invest themselves in pathological extremes

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Moon & Sun

Member
Vietnamese
Hi everyone,

I'm reading "Into the wild" by Jon Krakauer. There is a quotation at the chapter eight from "In the Search of the Miraculous" by Theodore Roszak. I just don't know exactly what "invest themselves in pathological extremes" should be understood in the following para:

"It may, after all, be the bad habit of creative talents to invest themselves in pathological extremes that yield remarkable insights but no durable way of life for those who cannot translate their psychic wounds into significant art or thought."

Pls illuminate this phrase for me.

Tks
 
  • bibliolept

    Senior Member
    AE, Español
    Welcome, Moon & Sun.

    This is a convoluted sentence. I think that "pathological extremes" describes the emotional/psychological peaks and troughs that "creative types" reach. These psychological positions located beyond the edges of normal behavior and thought let the "creative talents" (meaning "creative and talented people") obtain insights, but these insights don't help other people, those who are not artists, to survive, to function, or to translate their own psychological extremes into art.
     

    Copyright

    Senior Member
    American English
    Often quoted, seldom translated… but here’s a stab...

    In an effort to gain creative insight into life, art, the universe or the human condition (to name a few worthy goals), some artists go to such extremes (using LSD, meditating in a cave for a year) that they attain the insight they’re looking for (we are all one, love is everything, life is a circle) but once they return from that pinnacle, they’re unable to use their new-found enlightenment (for whatever reason; perhaps forgetfulness, if nothing else) to create anything of note in terms of art or thought – something tangible that will help themselves, or reflect their journey, or enlighten others.

    I think I have to go lie down now.
     

    Copyright

    Senior Member
    American English
    but these insights don't help other people, those who are not artists, to survive, to function, or to translate their own psychological extremes into art.
    At first I thought "those" referred to other people, but when I read it a few times, I finally landed on the side of "those" being "those artists themselves" who were unable to translate their psychic wounds to help even themselves.

    Just a thought.

    Although the best translations of psychic wounds would presumably help others if they were expressed well enough.
     

    Moon & Sun

    Member
    Vietnamese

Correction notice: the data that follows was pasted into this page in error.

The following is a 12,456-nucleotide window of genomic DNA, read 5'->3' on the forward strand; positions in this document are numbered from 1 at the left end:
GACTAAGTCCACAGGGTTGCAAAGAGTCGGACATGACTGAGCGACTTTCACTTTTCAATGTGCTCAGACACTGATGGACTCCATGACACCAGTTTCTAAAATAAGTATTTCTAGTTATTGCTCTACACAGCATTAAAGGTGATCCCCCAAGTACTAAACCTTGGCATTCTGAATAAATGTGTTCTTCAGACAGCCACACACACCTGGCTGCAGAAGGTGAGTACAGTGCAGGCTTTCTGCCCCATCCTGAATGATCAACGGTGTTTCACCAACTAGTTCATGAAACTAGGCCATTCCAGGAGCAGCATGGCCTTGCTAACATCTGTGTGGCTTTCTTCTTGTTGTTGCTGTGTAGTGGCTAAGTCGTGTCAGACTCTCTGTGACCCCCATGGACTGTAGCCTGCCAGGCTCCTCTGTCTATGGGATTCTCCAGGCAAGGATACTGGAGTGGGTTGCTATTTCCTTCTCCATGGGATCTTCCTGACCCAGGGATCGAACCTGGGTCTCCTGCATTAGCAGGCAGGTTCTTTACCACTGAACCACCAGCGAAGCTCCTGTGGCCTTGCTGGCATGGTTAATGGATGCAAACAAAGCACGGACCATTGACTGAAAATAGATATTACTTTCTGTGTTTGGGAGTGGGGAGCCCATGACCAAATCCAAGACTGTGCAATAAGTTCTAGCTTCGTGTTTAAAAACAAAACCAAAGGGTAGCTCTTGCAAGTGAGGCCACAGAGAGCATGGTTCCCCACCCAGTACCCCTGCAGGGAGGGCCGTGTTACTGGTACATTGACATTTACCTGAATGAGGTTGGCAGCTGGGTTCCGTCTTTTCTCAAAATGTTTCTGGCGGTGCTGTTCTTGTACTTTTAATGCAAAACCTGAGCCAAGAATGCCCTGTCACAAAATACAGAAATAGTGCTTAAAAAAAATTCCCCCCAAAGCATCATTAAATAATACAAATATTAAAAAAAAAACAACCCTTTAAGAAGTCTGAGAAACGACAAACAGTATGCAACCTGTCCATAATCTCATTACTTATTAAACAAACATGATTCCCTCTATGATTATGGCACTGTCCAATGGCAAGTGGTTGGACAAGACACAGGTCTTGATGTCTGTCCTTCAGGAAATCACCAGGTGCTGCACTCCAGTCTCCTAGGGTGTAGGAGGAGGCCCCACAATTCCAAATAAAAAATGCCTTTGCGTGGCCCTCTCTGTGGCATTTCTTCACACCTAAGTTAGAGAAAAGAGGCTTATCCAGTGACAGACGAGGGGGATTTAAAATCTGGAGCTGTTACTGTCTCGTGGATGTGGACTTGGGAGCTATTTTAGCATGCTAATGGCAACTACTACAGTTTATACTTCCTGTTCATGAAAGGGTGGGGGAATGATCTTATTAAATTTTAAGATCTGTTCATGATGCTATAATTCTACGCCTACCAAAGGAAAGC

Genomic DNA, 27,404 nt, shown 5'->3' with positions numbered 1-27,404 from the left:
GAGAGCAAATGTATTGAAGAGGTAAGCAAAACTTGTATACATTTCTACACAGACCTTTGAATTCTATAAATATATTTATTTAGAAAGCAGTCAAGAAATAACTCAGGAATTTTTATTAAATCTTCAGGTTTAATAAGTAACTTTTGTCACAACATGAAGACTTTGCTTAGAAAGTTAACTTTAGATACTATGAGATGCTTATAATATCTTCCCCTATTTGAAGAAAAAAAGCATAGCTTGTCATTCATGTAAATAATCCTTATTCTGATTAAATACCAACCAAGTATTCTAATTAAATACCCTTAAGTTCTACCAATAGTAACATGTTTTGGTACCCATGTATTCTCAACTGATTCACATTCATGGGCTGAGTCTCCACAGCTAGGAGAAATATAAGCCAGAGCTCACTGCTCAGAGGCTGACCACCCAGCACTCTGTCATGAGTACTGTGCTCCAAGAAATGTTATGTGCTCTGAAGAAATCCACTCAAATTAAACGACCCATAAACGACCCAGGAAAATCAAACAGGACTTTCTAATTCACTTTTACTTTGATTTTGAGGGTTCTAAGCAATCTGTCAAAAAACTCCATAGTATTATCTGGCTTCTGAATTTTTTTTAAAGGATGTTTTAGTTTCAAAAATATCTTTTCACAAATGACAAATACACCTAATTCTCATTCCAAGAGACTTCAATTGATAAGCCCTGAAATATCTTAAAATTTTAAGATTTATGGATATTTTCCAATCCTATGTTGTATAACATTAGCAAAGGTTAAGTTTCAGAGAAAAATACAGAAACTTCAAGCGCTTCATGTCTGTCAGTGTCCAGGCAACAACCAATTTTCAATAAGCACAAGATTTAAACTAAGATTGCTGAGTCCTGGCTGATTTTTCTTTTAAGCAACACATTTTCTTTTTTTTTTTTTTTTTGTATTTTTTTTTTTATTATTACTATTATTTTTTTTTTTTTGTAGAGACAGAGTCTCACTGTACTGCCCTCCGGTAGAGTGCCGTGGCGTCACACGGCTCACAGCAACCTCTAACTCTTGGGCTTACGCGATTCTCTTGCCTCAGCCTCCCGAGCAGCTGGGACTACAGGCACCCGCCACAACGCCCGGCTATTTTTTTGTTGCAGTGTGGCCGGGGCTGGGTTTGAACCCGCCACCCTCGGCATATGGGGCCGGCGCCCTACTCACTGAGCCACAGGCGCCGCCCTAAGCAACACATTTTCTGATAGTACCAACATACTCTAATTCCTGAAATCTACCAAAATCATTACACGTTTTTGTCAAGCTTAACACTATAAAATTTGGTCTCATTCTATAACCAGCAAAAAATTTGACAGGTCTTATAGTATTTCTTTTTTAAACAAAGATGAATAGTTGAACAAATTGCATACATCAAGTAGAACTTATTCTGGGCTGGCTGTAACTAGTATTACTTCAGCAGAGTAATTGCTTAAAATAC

Thank you all,

    I think I've got the point of pathological extremes.

    Another confused quotation in "Into the Wild" at chapter 14 from "the Stars, the Snow, the Fire: 25 years in the Northern Wilderness" by John Haines:

    "The physical domain of the country had its counterpart in me. The trails I made led outward into the hills and swamps, but they led inward also... With the gathering force of an essential thing realizing itself out of early ground, I faced in myself a passionate and tenacious longing..."

    Pls help me express it in a simplier way for an easier grasp.

    And also, the phrase "hand-paved trestle" in "He'd built a bridge of privilege for me, a hand-paved trestle to the good life..." absorb from me some hours of thinking.

    Tks
     

    Copyright

    Senior Member
    American English
    "The physical domain of the country had its counterpart in me. The trails I made led outward into the hills and swamps, but they led inward also... With the gathering force of an essential thing realizing itself out of early ground, I faced in myself a passionate and tenacious longing..."
    I certainly must have skimmed those parts in the book... I may have to reread it... or not. :) For the moment, I'll let someone else pick up your trail.

    And also, the phrase "hand-paved trestle" in "He'd built a bridge of privilege for me, a hand-paved trestle to the good life..." absorb from me some hours of thinking.
    My first thought is that it's incorrect: a trestle refers to an upright structure such as a sawhorse, but "hand-paved" puts me in mind of horizontal structures.

    My second thought is that I can see why it stole a few hours of your life.

    Sorry that I couldn't offer more help, just sympathy.
     

    Moon & Sun

    Member
    Vietnamese
    Thank you, Mr. Copyright,

    Surely, there are some confused phrases, paras in this book.:confused: And I'm trying to grasp them...

    Thanks for your sympathy.
     
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